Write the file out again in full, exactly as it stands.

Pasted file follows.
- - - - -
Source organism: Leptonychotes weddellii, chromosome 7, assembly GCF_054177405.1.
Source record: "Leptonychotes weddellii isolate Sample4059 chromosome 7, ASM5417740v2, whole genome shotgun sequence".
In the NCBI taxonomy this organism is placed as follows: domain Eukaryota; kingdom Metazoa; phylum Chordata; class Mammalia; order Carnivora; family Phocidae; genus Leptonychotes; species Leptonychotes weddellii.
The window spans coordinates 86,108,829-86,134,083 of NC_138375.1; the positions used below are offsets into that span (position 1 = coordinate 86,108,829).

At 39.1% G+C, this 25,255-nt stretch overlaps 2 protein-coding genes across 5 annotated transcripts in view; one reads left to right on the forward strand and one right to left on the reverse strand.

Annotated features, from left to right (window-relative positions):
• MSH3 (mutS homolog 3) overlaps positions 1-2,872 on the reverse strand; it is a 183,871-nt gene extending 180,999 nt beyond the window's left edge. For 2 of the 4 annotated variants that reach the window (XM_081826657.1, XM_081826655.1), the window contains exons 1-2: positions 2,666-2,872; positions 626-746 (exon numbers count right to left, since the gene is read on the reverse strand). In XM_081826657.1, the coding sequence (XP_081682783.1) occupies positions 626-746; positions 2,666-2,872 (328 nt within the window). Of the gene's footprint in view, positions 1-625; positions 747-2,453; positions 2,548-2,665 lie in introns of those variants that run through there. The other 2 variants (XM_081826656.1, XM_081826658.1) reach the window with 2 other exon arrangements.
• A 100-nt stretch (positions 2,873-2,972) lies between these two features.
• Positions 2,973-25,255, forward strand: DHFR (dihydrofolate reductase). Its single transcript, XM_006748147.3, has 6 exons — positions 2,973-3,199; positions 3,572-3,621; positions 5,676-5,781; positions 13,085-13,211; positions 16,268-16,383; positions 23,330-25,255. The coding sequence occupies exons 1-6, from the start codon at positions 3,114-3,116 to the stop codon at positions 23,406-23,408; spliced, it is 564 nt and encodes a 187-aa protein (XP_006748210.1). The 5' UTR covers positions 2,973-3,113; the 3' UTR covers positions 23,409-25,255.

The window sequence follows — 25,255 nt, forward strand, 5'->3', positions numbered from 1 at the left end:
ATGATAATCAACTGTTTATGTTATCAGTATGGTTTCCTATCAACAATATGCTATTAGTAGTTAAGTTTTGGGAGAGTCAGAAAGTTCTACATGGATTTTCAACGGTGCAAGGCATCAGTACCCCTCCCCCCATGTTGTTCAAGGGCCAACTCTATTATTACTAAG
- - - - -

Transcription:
Source organism: Leptonychotes weddellii, chromosome 7, assembly GCF_054177405.1.
Source record: "Leptonychotes weddellii isolate Sample4059 chromosome 7, ASM5417740v2, whole genome shotgun sequence".
In the NCBI taxonomy this organism is placed as follows: domain Eukaryota; kingdom Metazoa; phylum Chordata; class Mammalia; order Carnivora; family Phocidae; genus Leptonychotes; species Leptonychotes weddellii.
The window spans coordinates 86,108,829-86,134,083 of NC_138375.1; the positions used below are offsets into that span (position 1 = coordinate 86,108,829).

At 39.1% G+C, this 25,255-nt stretch overlaps 2 protein-coding genes across 5 annotated transcripts in view; one reads left to right on the forward strand and one right to left on the reverse strand.

Annotated features, from left to right (window-relative positions):
• MSH3 (mutS homolog 3) overlaps positions 1-2,872 on the reverse strand; it is a 183,871-nt gene extending 180,999 nt beyond the window's left edge. For 2 of the 4 annotated variants that reach the window (XM_081826657.1, XM_081826655.1), the window contains exons 1-2: positions 2,666-2,872; positions 626-746 (exon numbers count right to left, since the gene is read on the reverse strand). In XM_081826657.1, the coding sequence (XP_081682783.1) occupies positions 626-746; positions 2,666-2,872 (328 nt within the window). Of the gene's footprint in view, positions 1-625; positions 747-2,453; positions 2,548-2,665 lie in introns of those variants that run through there. The other 2 variants (XM_081826656.1, XM_081826658.1) reach the window with 2 other exon arrangements.
• A 100-nt stretch (positions 2,873-2,972) lies between these two features.
• Positions 2,973-25,255, forward strand: DHFR (dihydrofolate reductase). Its single transcript, XM_006748147.3, has 6 exons — positions 2,973-3,199; positions 3,572-3,621; positions 5,676-5,781; positions 13,085-13,211; positions 16,268-16,383; positions 23,330-25,255. The coding sequence occupies exons 1-6, from the start codon at positions 3,114-3,116 to the stop codon at positions 23,406-23,408; spliced, it is 564 nt and encodes a 187-aa protein (XP_006748210.1). The 5' UTR covers positions 2,973-3,113; the 3' UTR covers positions 23,409-25,255.

The window sequence follows — 25,255 nt, forward strand, 5'->3', positions numbered from 1 at the left end:
ATGATAATCAACTGTTTATGTTATCAGTATGGTTTCCTATCAACAATATGCTATTAGTAGTTAAGTTTTGGGAGAGTCAGAAAGTTCTACATGGATTTTCAACGGTGCAAGGCATCAGTACCCCTCCCCCCATGTTGTTCAAGGGCCAACTCTATTATTACTAAG